Have you listened to the Magnet Theater Podcast yet? Why NOT? Get in on it before you fall behind. In the latest episode, Louis Kornfeld sits down with Magnet Performer and Instructor Peter McNerney! They chat about the fear of making choices, failing in order to succeed and the joy of making lies. Wanna justify lying all the time?
Subscribe and Listen in iTunes or listen below with Soundcloud…
Magnet Theater is excited to announce The Magnet Podcast! In Episode 1: Host Louis Kornfeld interviews Magnet Theater founders Ed Herbstman, Alex Marino and Armando Diaz about their past, present and future. They chat about their Chicago beginnings, the creation of The Armando Diaz Experience and the process of starting The Magnet Theater. Ed tries to explain why he became a cop while Armando makes fun of him. Don’t miss it.
Huge thanks to our wonderfully talented podcast engineer, Grant Goldberg.
Magnet Theater is excited to announce that it will be moving to a new location this coming fall.
In November, the Magnet will take over the Foxwoods Theater, most recently the home of Spider-Man: Turn Off the Dark.
Armando Diaz, co-owner of Magnet, spoke on the need for a new space, saying “The Magnet community has been growing at an exponential rate, so we’re looking to plan not just for the immediate future, but also for what’s beyond the horizon, like in a couple hundred years. If you filled up our current space to capacity, it’d only take up the first row at the Foxwoods. So, the house might feel small in the beginning, but as the word gets out that there’s plenty of room, I’m confident that we’ll sell out all 1,932 seats, especially to non-English speaking tourists.”
Alex Marino, another of the Magnet’s owners added:
“One of the great things about moving into the Foxwoods Theater is we’ll have our office space, training center, and main stage and my apartment all in one central location. So often our new students would get lost when directed from the theater to the Training Center for student shows, and then to my apartment for banjo jam sessions. Now it’ll all take place in one space – a space with a lot of good energy because of all the great things that happened during the run of Spider Man.”
Of course, with a new, much larger space will be some inevitable changes. All shows will have a 35 intern team of stage hands. Performers will have access to four state of the art green rooms before their shows. And everyone must be an Actors Equity performer in order to appear on the stage.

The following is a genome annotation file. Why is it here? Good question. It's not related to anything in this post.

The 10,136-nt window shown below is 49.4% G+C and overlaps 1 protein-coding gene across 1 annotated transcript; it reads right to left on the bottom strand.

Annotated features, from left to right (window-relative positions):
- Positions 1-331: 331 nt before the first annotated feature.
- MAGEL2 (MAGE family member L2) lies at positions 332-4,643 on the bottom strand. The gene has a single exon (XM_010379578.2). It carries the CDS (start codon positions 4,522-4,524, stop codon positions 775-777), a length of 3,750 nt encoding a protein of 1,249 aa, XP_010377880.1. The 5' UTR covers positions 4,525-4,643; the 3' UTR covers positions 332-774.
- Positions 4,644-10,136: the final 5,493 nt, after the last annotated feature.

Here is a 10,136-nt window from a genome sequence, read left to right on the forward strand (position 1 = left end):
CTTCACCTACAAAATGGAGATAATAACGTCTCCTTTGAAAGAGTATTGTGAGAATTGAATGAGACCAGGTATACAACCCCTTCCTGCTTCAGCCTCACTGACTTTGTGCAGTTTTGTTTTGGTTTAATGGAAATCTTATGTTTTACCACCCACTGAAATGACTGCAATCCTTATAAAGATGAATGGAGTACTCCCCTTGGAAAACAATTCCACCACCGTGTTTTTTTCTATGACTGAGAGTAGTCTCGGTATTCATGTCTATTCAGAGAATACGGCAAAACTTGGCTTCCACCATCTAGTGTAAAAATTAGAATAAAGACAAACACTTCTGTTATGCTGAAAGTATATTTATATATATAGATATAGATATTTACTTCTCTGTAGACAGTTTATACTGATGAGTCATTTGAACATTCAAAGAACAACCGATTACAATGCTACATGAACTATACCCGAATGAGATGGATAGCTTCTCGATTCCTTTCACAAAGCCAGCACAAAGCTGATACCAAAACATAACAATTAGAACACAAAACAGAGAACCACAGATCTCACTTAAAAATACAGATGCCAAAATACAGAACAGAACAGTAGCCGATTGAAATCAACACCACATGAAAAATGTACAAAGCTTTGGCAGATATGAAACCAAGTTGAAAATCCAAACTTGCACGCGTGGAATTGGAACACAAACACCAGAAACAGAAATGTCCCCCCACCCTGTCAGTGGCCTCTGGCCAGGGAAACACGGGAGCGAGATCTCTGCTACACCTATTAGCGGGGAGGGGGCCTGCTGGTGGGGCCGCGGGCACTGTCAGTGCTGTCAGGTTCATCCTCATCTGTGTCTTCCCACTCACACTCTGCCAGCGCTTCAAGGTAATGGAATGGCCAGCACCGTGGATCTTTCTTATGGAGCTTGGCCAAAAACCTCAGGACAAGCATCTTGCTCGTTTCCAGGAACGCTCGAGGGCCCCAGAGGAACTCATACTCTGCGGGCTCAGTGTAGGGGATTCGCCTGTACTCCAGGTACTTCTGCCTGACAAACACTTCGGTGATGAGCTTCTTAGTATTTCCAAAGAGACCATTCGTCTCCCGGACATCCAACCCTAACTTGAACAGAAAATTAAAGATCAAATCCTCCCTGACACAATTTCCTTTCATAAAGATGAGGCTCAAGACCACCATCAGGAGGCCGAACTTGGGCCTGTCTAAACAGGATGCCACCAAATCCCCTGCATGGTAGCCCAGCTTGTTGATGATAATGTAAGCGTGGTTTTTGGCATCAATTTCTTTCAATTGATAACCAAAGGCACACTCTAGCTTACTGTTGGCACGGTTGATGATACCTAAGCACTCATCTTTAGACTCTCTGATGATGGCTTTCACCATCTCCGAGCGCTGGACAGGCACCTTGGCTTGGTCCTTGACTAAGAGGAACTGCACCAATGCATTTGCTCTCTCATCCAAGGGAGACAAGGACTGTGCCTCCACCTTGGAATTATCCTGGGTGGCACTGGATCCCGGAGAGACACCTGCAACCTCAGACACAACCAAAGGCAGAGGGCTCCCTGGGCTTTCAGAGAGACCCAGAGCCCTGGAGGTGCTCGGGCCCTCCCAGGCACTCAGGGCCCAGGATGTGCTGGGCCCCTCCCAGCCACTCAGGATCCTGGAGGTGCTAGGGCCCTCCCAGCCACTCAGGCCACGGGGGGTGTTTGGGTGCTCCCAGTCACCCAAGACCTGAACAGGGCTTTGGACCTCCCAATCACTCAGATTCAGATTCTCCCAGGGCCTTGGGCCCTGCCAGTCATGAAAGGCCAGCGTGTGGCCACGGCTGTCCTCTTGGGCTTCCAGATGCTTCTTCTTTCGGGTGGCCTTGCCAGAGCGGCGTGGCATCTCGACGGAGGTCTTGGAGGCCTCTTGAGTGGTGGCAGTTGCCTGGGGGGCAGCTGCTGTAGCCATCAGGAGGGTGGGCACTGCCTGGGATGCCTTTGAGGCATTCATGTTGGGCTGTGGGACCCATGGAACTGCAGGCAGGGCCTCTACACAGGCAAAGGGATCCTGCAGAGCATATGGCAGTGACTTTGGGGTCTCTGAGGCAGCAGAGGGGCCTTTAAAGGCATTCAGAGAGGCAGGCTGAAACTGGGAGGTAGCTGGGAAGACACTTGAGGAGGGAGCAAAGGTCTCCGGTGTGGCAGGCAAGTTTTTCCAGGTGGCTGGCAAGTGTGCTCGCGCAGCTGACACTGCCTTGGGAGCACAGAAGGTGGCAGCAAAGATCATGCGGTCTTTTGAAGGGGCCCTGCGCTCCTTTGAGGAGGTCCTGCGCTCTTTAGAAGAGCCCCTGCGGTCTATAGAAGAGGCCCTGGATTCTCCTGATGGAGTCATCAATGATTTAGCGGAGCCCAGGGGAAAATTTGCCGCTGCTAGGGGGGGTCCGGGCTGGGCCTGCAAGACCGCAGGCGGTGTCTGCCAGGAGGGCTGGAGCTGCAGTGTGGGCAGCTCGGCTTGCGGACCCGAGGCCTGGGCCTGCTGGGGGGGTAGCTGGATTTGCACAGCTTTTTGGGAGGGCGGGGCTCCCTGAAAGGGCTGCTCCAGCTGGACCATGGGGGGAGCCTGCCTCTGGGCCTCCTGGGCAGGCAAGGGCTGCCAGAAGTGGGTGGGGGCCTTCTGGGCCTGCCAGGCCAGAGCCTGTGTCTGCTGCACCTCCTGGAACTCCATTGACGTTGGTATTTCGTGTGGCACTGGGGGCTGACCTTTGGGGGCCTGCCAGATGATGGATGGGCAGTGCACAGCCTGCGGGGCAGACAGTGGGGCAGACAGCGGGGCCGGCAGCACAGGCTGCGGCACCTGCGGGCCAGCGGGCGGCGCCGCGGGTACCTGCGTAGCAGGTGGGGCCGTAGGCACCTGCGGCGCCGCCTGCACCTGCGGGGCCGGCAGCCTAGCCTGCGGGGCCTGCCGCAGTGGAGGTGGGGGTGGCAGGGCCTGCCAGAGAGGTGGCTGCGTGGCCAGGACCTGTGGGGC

The only planned renovation to this legendary theater is to immediately remove all bathrooms except one near the stage.
Another change will be the tickets prices, which will go up slightly from $5-$10 to $125 for balcony seating to $225 for orchestra seats (though Megawatt and Thursday Night Out admission will remain at $7 for the entire night).
Alan Fessenden, Magnet performer and instructor, noted his excitement about the move. “I love the monoscene, but when you ask for ‘a location that’ll fit on this stage’ you’re limited by the size of the stage. With the new theater, we can do a whole submarine instead of just the bridge of a submarine. It really opens up the possibilities for all shows, but especially for monoscenes about submarines.”
When Ed Herbstman, the third Magnet owner, was asked about the move, he said, “I own a theater?”
One concern was voiced by Louis Kornfeld, Artistic Director of Megawatt. “This new stage is massive compared to the old stage, so sweep edits are going to be problematic. Not only will the timing be off, but the editor may very well be winded after the edit, especially improvisors who are out of shape, which includes all of them.”
Magnet is immensely ready for the move and excited to announce that the first show in the new space will be Rick Andrew’s Level One Class Show! Stay tuned for more details!
The Magnet Theater boasts an incredible roster of talent, some of which have been around since the theater’s inception. On March 19th, I (Amanda Ariel Peggy Xeller!) met up with veteran Magnet improviser Charlie Whitcroft (The Boss) to get a glimpse into his world of improv.
Where are you from originally?
I am from Staten Island, NY. I moved to Queens 7 years ago and I love Queens. I mean, Staten Island was nice, but I’m glad I moved off of it.
When did you realize you wanted to get involved in comedy?
I don’t know if I ever did realize that I wanted to get into comedy. I kind of grew up with Louis Kornfeld and Megan Gray and Corey Grimes. We all went to school together. They were all doing improv I’d say a year before I was. They would always encourage me to take classes. I guess it wore me down and I finally did and I never looked back. Somewhere in there, I guess maybe like 8 or 9 years ago, I decided that I wanted to do comedy. But I had been going to see them do improv more